In this episode, we speak to Seenaryo's Chief Operating Officer Naqiya Ebrahim about the organisation's play-based learning project in Lebanon. We discuss the progress of the project so far, the merits of play-based learning and how the project overcame the challenge of operating during COVID-19.
Gem Clark: Hello and welcome to the Learning Post. A podcast dedicated to sharing insights and learning from the UK Aid Direct and UK Aid Match funds.
My name is Gem Clark and I’m the Senior Performance and Risk Manager for UK Aid Direct and your host for this episode.
This episode focuses on Small Charities Challenge Fund grant holder Seenaryo and its play-based learning project in Lebanon. Speaking to Naqiya Ebrahim, Chief Operating Officer at Seenaryo, we discuss the benefits of play-based learning and some of the challenges the project has faced over the last six months.
Thanks for joining us Naqiya. To start with, please could you tell us a bit about Seenaryo and your Small Charities Challenge Fund project.
00:51 Naqiya Ebrahim: Thank you for having me Gem. Seenaryo started initially as a community theatre project. In the years after the Syrian Civil War began, we were seeing an influx of refugees entering Lebanon and noticing that the focus of aid was almost exclusively towards satisfying basic needs, food, shelter, healthcare. Now, obviously these things are crucial, but we felt very strongly that there was an urgent need for projects which went beyond these needs. So, projects that support personal development, that foster cohesion between different communities and allow people’s stories to be heard. So, we started running theatre projects in refugee camps and communities and as we gained momentum we were approached by schools who wanted to know if we could do something for them as well and we discovered very quickly that what we were doing in communities was needed and wanted just as much in the classroom. So that’s actually how our project with UK aid came about.
Our visits to schools led us to design the Seenaryo Playkit which is a library essentially of games, songs, interactive stories, all of which are linked to standard kindergarten curricula and all hosted on a mobile phone app that we’ve developed. So, now we train teachers in how to use the app and the activities within it to support them in getting their children up from their desks and immersed in their learning.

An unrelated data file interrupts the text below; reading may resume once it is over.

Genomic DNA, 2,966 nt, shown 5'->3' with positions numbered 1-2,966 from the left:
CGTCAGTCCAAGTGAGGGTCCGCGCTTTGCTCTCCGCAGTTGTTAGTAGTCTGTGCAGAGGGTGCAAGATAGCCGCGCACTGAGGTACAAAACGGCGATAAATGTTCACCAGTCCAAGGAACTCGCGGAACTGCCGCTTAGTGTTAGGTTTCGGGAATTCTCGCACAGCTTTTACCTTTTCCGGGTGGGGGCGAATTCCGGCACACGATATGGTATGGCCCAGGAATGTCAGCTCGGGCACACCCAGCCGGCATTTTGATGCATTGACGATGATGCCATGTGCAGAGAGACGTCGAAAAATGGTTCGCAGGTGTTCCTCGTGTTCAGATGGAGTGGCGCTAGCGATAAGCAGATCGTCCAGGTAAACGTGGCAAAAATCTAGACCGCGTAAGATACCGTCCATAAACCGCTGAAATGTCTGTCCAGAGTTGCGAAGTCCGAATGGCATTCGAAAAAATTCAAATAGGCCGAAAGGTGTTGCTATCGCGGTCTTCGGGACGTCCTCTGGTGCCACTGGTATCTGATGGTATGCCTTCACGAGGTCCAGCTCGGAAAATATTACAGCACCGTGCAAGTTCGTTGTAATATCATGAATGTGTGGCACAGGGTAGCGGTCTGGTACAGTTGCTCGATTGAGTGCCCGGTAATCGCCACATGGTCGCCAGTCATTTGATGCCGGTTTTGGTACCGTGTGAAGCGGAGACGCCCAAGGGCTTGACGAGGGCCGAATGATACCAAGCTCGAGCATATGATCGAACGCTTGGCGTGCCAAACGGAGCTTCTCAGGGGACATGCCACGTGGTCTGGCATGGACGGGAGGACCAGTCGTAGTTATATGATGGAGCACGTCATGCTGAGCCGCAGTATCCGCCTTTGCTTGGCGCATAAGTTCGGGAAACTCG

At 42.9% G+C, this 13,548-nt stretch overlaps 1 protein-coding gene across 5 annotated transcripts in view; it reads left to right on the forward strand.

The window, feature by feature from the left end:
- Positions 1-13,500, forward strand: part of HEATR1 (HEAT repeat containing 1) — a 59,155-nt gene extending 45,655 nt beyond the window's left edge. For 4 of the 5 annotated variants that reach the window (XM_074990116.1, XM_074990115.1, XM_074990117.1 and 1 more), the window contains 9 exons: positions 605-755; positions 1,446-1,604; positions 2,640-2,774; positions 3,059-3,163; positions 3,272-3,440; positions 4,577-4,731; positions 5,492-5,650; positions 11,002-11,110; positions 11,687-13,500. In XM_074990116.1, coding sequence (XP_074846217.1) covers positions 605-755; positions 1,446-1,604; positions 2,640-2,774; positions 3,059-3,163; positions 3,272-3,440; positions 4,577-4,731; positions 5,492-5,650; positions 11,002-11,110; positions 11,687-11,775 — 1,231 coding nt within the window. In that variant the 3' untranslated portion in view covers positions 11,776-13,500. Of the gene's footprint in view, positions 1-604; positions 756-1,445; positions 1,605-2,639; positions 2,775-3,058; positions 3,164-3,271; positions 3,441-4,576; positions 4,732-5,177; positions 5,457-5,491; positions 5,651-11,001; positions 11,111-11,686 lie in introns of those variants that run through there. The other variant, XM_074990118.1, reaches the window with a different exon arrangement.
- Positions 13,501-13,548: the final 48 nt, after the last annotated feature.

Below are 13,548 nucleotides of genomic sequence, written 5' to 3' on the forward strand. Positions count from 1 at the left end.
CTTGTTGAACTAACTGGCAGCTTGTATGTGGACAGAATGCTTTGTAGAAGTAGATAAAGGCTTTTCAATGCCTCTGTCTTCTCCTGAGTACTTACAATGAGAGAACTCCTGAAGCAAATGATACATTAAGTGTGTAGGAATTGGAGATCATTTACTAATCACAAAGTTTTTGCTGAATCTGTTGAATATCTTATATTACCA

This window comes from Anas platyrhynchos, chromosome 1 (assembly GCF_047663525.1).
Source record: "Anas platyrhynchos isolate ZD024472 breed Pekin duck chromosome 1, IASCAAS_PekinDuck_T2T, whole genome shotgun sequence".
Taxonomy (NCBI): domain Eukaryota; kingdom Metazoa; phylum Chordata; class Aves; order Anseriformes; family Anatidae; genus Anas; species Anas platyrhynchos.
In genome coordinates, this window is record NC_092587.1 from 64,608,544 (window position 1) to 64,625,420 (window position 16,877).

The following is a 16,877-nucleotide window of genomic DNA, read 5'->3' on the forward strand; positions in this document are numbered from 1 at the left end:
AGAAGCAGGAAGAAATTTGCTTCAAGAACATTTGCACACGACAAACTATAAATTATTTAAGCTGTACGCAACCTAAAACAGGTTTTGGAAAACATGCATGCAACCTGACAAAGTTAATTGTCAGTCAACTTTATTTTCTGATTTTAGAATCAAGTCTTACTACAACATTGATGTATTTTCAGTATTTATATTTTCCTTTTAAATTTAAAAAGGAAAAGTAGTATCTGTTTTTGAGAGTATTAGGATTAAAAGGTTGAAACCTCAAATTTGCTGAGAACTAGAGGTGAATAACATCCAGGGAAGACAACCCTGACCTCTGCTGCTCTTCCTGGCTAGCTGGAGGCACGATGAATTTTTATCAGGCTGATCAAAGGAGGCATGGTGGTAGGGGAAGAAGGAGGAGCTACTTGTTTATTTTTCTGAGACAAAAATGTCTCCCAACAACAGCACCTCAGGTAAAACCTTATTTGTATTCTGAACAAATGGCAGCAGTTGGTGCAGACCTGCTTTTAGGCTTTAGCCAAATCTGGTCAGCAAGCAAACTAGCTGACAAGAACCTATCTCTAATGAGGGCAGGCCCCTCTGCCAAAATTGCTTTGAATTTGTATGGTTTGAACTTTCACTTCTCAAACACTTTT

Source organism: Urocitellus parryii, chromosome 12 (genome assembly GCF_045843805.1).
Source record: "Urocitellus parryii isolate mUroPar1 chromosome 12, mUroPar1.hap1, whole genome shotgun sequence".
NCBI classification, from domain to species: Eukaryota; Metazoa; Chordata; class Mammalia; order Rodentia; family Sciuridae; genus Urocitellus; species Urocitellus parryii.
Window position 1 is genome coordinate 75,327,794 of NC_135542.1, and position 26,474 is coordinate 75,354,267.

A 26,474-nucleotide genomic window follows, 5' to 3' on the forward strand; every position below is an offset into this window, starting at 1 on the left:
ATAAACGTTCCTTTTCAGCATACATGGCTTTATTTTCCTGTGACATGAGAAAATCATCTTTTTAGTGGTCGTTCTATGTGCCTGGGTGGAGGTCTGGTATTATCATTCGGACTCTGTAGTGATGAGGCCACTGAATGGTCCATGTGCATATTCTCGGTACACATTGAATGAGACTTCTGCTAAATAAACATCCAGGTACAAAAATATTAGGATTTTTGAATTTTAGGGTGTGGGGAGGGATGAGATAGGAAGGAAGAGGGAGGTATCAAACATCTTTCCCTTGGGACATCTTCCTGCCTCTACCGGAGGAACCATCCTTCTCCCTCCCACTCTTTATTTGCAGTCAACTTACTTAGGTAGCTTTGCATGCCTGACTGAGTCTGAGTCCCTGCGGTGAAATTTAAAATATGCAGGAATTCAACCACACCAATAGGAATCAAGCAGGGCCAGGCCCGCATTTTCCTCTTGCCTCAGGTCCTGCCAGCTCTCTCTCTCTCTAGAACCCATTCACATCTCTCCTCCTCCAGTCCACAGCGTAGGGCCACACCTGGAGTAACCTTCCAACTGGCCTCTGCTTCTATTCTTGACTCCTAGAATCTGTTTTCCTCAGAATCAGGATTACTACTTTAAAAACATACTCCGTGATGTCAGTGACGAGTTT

UK aid is now supporting us to further develop the app as well as to reach more schools and bring play-based learning to thousands more children in Lebanon.
02:33 Gem: I’m curious about the scale you mentioned, can you give us a sense of scale of this project and where this sits with Seenaryo’s wider work?
02:41 Naqiya: What’s brilliant about training teachers rather than children is that I can train five teachers to learn how to use play-based learning in their teaching, then each of those teachers are each reaching 25 children at a time, so what’s been really exciting is that now through the Playkit, we’ve reached over 1,000 teachers who in turn are reaching 30,000 children. We work in Jordan as well so this is across Lebanon and Jordan and it’s really exciting to know that we can have that type of scale.
03:11 Gem: Brilliant. Thank you. Can you give us a bit more information on the benefits of play-based learning?
03: 20 Naqiya: I think for me the strength of play is the high human interaction which is really crucial for life skills development. I think globally, we are all understanding that life skills for example, communication, collaboration, decision-making, are far more important than the need to boost academic achievement. And in fact you can’t really boost academic achievement without first boosting these types of skills. Before we developed the Playkit, I remember we were invited to visit a kindergarten classroom in the Bekaa Valley which is in the east of Lebanon. And I remember I was struck by seeing all these very small children, sat at their desks, looking up at their teachers with books in front of them. It was astonishing because there was no sense of movement or play, they were there to just sit and listen. Now globally we know that this is not the most productive way to teach children but in certain communities I think that there is still this fallacy that when it comes to learning that your children are well behaved, sitting at their desks and copying from the boards that that’s a productive style of education.